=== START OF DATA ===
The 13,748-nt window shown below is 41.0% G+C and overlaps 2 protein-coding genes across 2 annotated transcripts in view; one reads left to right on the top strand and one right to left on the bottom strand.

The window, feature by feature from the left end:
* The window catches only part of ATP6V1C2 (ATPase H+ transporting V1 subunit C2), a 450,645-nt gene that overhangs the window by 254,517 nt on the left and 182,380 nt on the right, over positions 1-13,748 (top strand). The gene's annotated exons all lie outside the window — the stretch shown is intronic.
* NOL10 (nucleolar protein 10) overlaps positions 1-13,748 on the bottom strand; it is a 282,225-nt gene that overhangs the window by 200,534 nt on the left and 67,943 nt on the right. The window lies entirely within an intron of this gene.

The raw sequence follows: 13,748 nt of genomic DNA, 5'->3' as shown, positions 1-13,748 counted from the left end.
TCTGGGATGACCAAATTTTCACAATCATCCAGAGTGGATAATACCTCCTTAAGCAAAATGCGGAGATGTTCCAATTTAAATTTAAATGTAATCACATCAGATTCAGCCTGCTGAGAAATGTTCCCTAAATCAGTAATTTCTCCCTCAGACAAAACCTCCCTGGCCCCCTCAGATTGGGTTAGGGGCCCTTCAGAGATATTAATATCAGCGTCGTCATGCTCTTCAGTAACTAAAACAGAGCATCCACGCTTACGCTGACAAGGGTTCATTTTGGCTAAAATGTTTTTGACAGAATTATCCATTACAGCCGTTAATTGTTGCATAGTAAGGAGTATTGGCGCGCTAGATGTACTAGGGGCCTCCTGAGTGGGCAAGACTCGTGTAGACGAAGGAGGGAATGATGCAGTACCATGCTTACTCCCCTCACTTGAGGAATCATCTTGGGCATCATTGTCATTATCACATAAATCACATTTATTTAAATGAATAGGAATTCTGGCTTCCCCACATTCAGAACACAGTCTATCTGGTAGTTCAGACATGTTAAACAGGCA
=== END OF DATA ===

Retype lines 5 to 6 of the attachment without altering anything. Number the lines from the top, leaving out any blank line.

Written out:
The raw sequence follows: 13,748 nt of genomic DNA, 5'->3' as shown, positions 1-13,748 counted from the left end.
TCTGGGATGACCAAATTTTCACAATCATCCAGAGTGGATAATACCTCCTTAAGCAAAATGCGGAGATGTTCCAATTTAAATTTAAATGTAATCACATCAGATTCAGCCTGCTGAGAAATGTTCCCTAAATCAGTAATTTCTCCCTCAGACAAAACCTCCCTGGCCCCCTCAGATTGGGTTAGGGGCCCTTCAGAGATATTAATATCAGCGTCGTCATGCTCTTCAGTAACTAAAACAGAGCATCCACGCTTACGCTGACAAGGGTTCATTTTGGCTAAAATGTTTTTGACAGAATTATCCATTACAGCCGTTAATTGTTGCATAGTAAGGAGTATTGGCGCGCTAGATGTACTAGGGGCCTCCTGAGTGGGCAAGACTCGTGTAGACGAAGGAGGGAATGATGCAGTACCATGCTTACTCCCCTCACTTGAGGAATCATCTTGGGCATCATTGTCATTATCACATAAATCACATTTATTTAAATGAATAGGAATTCTGGCTTCCCCACATTCAGAACACAGTCTATCTGGTAGTTCAGACATGTTAAACAGGCA